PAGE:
- TEHRAN (AFP) - A hardline
Iranian military commander called for the creation of a 100 million strong
Islamic militia to free Palestine as some 10,000 protestors burned Israeli
and US flags in the capital.
- The demonstrators took to the streets after Friday prayers
in response to calls from conservatives within the Islamic regime, incensed
at a new US law effectively recognizing Jerusalem as Israel's capital.
- If just a tenth of the world's one billion Muslims joined
a worldwide militia, the Jewish state could be overthrown, Revolutionary
Guards commander Yahyia Rahim Safavi told Iranian militiamen in the town
of Semnan, east of the capital.
- "The sole way of defeating the Zionist regime is
to create an Islamic militia with the assistance of all the Muslim peoples
of the world," the official IRNA news agency quoted Safavi as telling
some 15,000 militiamen taking part in an exercise.
- "If one-tenth of the world's Muslims take part and
set up an Islamic militia of 100 million people, then all Muslim peoples
will be able to participate in the holy war for the liberation of Palestine.
- "The US goal in attacking Iraq is not to overthrow
of President Saddam Hussein, but to safeguard the Zionist regime,"
Safavi told the young militiamen, part of a seven million strong force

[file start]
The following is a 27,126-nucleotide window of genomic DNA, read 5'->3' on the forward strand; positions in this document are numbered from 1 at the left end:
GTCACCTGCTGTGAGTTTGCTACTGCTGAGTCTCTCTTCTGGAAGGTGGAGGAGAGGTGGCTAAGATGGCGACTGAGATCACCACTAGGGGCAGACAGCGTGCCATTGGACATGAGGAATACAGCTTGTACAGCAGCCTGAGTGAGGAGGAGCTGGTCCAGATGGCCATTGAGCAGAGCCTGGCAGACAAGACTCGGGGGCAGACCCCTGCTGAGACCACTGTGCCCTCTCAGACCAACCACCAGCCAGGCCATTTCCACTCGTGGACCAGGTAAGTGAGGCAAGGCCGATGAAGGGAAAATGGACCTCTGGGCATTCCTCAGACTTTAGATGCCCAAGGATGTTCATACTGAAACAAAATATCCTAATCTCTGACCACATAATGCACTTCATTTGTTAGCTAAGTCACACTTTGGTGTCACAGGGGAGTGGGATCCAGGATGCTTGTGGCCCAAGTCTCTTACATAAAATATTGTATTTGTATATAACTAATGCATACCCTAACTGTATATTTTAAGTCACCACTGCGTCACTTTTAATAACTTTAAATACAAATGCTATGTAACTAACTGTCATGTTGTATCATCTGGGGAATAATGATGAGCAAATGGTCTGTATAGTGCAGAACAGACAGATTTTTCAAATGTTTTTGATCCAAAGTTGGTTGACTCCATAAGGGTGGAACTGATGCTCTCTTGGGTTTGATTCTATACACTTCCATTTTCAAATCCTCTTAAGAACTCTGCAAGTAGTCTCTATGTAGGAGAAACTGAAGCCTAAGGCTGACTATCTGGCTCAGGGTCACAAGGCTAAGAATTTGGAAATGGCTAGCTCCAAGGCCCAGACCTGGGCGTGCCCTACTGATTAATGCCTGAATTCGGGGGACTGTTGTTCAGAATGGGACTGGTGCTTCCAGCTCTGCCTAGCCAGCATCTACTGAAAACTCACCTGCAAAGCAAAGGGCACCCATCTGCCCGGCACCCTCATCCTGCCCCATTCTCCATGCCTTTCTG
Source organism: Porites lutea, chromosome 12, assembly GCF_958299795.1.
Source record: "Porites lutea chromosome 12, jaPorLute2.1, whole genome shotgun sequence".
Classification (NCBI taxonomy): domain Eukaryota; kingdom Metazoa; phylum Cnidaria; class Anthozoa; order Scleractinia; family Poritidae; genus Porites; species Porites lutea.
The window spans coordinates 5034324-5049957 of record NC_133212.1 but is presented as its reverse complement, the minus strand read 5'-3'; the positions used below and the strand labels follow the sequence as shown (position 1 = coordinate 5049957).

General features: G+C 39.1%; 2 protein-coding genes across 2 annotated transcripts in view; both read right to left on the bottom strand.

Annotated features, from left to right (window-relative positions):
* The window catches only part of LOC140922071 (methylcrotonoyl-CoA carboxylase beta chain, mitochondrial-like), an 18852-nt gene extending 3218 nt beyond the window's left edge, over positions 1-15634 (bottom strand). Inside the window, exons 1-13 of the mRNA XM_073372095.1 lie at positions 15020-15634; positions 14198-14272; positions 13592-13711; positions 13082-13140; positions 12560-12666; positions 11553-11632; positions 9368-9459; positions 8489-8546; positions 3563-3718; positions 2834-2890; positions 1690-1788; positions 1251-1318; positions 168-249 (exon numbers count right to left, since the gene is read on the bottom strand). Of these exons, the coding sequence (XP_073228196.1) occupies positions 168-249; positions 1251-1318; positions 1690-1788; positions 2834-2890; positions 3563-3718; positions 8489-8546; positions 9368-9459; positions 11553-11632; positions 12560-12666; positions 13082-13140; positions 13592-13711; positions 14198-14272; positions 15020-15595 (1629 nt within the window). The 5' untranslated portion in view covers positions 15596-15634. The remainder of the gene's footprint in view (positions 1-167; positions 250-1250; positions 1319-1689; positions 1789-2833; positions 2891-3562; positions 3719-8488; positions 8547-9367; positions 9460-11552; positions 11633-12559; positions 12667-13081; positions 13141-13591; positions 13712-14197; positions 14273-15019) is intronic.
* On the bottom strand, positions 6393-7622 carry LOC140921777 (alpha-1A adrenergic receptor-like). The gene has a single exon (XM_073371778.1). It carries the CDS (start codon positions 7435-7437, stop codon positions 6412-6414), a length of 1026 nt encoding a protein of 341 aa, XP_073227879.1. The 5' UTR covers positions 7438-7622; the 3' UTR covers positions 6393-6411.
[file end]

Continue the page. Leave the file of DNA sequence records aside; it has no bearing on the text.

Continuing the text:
which the Islamic regime has used in the past to put down unrest on the
- In the capital, some 10,000 demonstrators marched from
Tehran University to Palestine Square in the city centre after the prayers,
carrying pictures of Jerusalem surrounded by barbed wire in the shape of
the Star of David.
- "Death to Israel, Death to America," the protestors
chanted before torching huge Israeli and US flags.
- US President George W. Bush last week signed into law
the 2003 Foreign Relations Authorization Act, a funding bill which also
called for the transfer of the US embassy from Tel Aviv to Jerusalem.
- But in an accompanying message, he reserved the right
to ignore provisions of the bill that infringe on his constitutional responsibility
for US foreign policy.
- Washington has long said it will take no steps that might
prejudge the status of the holy city, which is also claimed as capital
by the Palestinians, ahead of a Middle East peace settlement.